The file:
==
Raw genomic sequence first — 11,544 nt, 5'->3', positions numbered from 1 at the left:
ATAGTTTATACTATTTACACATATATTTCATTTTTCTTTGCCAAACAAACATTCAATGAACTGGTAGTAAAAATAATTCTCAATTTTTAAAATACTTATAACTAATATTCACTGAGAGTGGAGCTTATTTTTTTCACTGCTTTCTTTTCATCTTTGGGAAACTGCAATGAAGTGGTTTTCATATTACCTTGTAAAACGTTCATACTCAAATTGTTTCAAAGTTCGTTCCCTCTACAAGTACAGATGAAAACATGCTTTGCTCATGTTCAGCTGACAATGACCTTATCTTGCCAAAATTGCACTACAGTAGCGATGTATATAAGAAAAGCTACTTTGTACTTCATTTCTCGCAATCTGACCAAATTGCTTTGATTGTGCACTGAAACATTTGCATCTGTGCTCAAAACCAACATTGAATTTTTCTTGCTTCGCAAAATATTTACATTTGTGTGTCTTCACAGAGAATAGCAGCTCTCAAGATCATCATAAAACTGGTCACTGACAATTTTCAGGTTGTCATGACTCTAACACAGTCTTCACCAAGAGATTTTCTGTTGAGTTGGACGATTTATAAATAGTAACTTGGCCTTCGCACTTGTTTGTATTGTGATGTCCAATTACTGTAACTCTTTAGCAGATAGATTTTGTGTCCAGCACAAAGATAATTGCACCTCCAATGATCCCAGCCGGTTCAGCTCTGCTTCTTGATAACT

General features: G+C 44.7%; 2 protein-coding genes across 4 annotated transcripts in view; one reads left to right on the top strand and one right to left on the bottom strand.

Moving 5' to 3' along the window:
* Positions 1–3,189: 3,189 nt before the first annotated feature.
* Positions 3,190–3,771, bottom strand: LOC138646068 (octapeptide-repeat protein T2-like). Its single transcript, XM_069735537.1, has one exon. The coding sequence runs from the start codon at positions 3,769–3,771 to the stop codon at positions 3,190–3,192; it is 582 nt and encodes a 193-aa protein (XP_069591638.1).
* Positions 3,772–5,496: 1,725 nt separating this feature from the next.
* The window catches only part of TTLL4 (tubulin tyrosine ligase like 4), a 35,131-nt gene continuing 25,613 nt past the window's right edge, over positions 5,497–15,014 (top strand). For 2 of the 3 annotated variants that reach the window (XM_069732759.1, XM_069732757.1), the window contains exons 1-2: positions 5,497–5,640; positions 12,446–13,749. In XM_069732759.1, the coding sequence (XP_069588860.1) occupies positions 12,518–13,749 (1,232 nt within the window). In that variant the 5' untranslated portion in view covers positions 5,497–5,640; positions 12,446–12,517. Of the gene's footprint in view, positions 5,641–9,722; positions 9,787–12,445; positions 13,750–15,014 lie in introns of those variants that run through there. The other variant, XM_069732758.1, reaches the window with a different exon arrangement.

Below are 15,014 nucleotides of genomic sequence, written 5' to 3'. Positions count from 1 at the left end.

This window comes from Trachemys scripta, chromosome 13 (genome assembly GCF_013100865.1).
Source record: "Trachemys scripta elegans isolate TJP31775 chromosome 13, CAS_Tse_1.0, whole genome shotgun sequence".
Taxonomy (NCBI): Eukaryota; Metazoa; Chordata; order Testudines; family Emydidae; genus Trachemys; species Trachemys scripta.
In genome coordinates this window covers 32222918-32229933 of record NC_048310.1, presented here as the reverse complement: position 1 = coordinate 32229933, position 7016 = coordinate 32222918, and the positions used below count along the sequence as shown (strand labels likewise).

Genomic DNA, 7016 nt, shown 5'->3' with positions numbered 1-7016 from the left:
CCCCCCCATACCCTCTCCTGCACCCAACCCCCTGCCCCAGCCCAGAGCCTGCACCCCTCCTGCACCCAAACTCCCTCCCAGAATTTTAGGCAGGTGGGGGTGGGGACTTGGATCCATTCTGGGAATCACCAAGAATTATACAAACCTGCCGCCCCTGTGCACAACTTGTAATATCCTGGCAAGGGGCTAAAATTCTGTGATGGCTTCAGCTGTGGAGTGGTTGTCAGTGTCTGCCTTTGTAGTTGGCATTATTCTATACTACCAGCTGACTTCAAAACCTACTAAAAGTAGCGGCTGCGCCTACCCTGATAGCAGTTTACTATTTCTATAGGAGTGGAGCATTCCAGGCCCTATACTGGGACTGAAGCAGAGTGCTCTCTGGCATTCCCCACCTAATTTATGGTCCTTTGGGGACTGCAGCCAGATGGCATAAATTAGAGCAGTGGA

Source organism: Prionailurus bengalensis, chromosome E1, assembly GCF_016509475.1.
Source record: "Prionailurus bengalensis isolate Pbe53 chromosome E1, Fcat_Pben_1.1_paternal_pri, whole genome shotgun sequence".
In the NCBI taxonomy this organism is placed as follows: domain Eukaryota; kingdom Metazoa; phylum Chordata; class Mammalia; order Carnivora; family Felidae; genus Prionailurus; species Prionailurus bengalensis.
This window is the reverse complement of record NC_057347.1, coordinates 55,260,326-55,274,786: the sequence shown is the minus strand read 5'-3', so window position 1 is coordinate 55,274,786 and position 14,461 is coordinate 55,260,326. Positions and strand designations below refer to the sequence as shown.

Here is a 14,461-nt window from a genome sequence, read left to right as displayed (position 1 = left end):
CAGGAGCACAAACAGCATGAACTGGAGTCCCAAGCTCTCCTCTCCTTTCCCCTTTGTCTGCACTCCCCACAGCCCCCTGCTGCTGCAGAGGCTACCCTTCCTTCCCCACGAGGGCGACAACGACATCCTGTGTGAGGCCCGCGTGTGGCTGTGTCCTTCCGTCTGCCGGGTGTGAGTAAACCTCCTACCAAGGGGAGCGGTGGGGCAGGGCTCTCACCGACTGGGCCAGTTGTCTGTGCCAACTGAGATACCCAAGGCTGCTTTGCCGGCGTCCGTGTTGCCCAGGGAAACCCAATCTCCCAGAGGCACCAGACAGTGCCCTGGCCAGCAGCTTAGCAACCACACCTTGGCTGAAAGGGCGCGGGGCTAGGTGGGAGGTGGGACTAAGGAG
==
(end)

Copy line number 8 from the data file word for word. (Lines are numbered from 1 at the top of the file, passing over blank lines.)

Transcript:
* The window catches only part of TTLL4 (tubulin tyrosine ligase like 4), a 35,131-nt gene continuing 25,613 nt past the window's right edge, over positions 5,497–15,014 (top strand). For 2 of the 3 annotated variants that reach the window (XM_069732759.1, XM_069732757.1), the window contains exons 1-2: positions 5,497–5,640; positions 12,446–13,749. In XM_069732759.1, the coding sequence (XP_069588860.1) occupies positions 12,518–13,749 (1,232 nt within the window). In that variant the 5' untranslated portion in view covers positions 5,497–5,640; positions 12,446–12,517. Of the gene's footprint in view, positions 5,641–9,722; positions 9,787–12,445; positions 13,750–15,014 lie in introns of those variants that run through there. The other variant, XM_069732758.1, reaches the window with a different exon arrangement.